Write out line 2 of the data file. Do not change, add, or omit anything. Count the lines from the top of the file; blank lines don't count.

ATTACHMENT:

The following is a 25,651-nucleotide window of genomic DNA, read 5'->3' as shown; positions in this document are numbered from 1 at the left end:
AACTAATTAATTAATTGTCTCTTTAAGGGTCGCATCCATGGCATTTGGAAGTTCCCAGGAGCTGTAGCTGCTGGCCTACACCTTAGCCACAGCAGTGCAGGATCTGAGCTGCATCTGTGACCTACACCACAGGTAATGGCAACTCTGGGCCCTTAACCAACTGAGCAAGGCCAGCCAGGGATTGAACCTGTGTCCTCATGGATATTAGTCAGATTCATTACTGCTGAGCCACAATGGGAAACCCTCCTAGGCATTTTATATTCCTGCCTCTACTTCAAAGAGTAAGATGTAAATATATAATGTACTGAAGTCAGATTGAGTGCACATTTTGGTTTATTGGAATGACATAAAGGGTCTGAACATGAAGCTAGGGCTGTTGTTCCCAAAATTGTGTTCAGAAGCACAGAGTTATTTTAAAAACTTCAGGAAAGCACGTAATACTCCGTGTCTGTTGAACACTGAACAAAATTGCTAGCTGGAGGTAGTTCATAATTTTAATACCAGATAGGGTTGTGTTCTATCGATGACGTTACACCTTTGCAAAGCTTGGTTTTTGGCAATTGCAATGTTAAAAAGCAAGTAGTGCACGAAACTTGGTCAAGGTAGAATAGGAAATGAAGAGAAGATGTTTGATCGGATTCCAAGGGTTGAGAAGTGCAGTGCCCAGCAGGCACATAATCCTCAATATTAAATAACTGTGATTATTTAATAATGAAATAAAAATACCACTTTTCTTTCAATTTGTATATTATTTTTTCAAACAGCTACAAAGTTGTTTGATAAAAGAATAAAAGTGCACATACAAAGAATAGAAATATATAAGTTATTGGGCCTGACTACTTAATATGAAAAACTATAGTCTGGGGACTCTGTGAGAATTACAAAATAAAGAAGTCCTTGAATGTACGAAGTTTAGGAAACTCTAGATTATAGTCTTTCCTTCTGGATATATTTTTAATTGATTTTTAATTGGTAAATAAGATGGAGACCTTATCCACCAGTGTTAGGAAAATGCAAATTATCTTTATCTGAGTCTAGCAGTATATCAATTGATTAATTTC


AACTAATTAATTAATTGTCTCTTTAAGGGTCGCATCCATGGCATTTGGAAGTTCCCAGGAGCTGTAGCTGCTGGCCTACACCTTAGCCACAGCAGTGCAGGATCTGAGCTGCATCTGTGACCTACACCACAGGTAATGGCAACTCTGGGCCCTTAACCAACTGAGCAAGGCCAGCCAGGGATTGAACCTGTGTCCTCATGGATATTAGTCAGATTCATTACTGCTGAGCCACAATGGGAAACCCTCCTAGGCATTTTATATTCCTGCCTCTACTTCAAAGAGTAAGATGTAAATATATAATGTACTGAAGTCAGATTGAGTGCACATTTTGGTTTATTGGAATGACATAAAGGGTCTGAACATGAAGCTAGGGCTGTTGTTCCCAAAATTGTGTTCAGAAGCACAGAGTTATTTTAAAAACTTCAGGAAAGCACGTAATACTCCGTGTCTGTTGAACACTGAACAAAATTGCTAGCTGGAGGTAGTTCATAATTTTAATACCAGATAGGGTTGTGTTCTATCGATGACGTTACACCTTTGCAAAGCTTGGTTTTTGGCAATTGCAATGTTAAAAAGCAAGTAGTGCACGAAACTTGGTCAAGGTAGAATAGGAAATGAAGAGAAGATGTTTGATCGGATTCCAAGGGTTGAGAAGTGCAGTGCCCAGCAGGCACATAATCCTCAATATTAAATAACTGTGATTATTTAATAATGAAATAAAAATACCACTTTTCTTTCAATTTGTATATTATTTTTTCAAACAGCTACAAAGTTGTTTGATAAAAGAATAAAAGTGCACATACAAAGAATAGAAATATATAAGTTATTGGGCCTGACTACTTAATATGAAAAACTATAGTCTGGGGACTCTGTGAGAATTACAAAATAAAGAAGTCCTTGAATGTACGAAGTTTAGGAAACTCTAGATTATAGTCTTTCCTTCTGGATATATTTTTAATTGATTTTTAATTGGTAAATAAGATGGAGACCTTATCCACCAGTGTTAGGAAAATGCAAATTATCTTTATCTGAGTCTAGCAGTATATCAATTGATTAATTTC